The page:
Fear of separation:
Toddlers’ anxiety about separation is an indication of growth. Before the toddler turned 2, they forgot when the parent left and settled down quickly. Now the child worries about and puzzles over the parent’s departure. Parents should always tell their child that they are leaving and not sneaking out which causes a decrease in trust. Parents should help get the child absorbed in an activity before they leave. An elaborate ritual of waving bye-bye and blowing good-bye kisses also may help.
Preschoolers are more self‑assured than toddlers, but occasionally experience fears about being separated from a parent when starting a new school or child care arrangement, staying overnight with a relative, or moving to a new home. Ease into new situations gradually. Parents should visit the new school several times before the first day or stay with the child for the first day or two can make a big difference.
Fear of baths:
Many young children worry about going down the drain with the water. No amount of logical talk will change this. Avoid letting the water drain out while your child is still in the tub or even in the bathroom. If a child seems fearful of water, you might try letting them play first with a pan of water, then in the sink, and finally over the edge of the tub (don’t leave a child alone in the bathroom.
Fear of Dogs:
Dogs are often loud, fast moving, and unpredictable. Many children fear them. Respect the child’s fear of strange dogs; a child’s instincts may be right. If you wish to introduce it child to a friendly dog, first try sharing pictures of the dog with the child. Next watch the dog from a distance, and finally approach the dog together. You may want to demonstrate how to pet the dog, but don’t force a child to pet the dog, too. If they refuse, you can try again later.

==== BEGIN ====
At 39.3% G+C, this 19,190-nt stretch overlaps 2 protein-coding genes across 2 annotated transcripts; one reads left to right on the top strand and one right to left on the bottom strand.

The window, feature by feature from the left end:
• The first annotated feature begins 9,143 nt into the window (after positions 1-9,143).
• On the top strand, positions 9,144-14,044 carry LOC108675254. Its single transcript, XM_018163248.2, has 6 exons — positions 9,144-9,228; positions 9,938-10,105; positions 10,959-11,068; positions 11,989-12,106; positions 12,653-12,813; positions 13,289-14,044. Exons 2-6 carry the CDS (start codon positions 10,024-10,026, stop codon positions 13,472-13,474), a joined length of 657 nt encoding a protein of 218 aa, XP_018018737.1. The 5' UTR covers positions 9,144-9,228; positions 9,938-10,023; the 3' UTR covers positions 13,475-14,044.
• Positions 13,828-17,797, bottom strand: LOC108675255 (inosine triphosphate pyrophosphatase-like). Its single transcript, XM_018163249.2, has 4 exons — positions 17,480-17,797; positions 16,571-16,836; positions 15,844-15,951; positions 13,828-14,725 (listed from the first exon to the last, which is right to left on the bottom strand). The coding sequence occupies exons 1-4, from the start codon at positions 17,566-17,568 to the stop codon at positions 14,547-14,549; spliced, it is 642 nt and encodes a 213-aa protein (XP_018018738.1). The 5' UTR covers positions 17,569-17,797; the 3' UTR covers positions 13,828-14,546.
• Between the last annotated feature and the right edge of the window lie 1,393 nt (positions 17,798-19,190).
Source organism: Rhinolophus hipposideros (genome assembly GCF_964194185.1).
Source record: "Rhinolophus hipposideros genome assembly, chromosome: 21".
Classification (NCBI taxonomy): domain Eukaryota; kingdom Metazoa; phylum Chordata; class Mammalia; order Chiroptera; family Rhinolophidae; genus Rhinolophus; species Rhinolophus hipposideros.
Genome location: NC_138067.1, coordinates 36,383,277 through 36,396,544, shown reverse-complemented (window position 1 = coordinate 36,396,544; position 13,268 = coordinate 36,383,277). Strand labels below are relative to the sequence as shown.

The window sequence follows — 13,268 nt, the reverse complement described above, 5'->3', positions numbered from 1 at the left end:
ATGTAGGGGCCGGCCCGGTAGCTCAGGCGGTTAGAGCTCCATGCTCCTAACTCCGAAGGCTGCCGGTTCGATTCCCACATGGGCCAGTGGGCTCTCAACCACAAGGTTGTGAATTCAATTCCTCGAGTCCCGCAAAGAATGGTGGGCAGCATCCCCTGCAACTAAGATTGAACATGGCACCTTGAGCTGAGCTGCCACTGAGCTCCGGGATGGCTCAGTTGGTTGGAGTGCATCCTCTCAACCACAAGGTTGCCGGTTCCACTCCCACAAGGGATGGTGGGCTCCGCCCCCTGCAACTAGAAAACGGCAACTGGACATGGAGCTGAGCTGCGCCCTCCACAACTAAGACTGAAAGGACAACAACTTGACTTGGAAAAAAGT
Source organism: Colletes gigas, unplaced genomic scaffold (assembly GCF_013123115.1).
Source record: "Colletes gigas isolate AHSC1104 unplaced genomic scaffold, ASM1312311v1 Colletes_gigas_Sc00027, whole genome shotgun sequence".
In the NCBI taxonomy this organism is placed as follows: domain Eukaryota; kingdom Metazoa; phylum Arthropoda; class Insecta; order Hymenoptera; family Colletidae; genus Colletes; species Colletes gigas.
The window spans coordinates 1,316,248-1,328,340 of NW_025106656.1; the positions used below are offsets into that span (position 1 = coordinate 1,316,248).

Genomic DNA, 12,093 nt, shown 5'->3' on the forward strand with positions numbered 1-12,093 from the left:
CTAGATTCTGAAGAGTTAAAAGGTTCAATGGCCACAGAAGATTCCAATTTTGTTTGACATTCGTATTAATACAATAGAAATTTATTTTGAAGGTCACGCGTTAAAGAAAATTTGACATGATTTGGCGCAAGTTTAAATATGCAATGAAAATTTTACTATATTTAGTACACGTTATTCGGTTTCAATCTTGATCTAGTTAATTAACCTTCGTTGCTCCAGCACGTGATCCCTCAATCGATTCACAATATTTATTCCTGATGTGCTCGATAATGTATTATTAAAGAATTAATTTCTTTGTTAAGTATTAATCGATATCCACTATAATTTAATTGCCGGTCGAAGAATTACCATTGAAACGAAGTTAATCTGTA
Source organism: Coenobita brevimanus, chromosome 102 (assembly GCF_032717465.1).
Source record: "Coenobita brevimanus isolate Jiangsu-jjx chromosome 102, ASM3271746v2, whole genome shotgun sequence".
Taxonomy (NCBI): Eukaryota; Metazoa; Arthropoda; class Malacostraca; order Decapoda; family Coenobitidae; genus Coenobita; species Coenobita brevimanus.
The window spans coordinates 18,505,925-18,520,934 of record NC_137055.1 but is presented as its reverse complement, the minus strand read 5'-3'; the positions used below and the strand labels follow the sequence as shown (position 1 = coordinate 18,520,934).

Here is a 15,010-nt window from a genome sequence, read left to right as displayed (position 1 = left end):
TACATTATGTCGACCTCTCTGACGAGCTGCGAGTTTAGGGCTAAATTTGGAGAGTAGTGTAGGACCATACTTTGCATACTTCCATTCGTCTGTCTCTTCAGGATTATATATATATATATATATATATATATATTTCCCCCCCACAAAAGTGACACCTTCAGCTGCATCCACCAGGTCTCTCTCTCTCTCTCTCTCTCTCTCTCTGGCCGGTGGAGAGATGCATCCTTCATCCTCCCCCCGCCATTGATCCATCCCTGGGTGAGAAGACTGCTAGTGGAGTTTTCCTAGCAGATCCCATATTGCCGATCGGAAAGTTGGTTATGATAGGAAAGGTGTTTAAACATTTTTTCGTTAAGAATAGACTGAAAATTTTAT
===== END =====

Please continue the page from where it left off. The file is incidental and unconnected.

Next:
Fear of Loud Noises
Although toddlers love to pound on toy drums but loud noise from a vacuum cleaner or a hair dryer may be very frightening. Even preschoolers can develop fear of loud noises. Try letting the child look at and eventually touch things in the home and school before you turn them on. If the fear seems intense, save “loud noise jobs” for times when your child is rested and in a good mood, or better yet, when he or she is not around.
Fear of the dark
Parents often sheepishly admit that their child sleeps with a night light (or the room light) on. Children can sleep with lights on without damaging their health. Many children sleep with a night light well into the school‑age years.
Fear of the dark is usually one of the last childhood fears to be conquered. Younger children fear monsters and snakes that lurk in the bedroom shadows. Older children may few burglars and thieves. It is not at all uncommon for children who are 10 and 11 to still use a night light.
For some children, a gradual reduction to turn lights off works for many families; others decide on their own to turn lights off. It is important not to rush the child.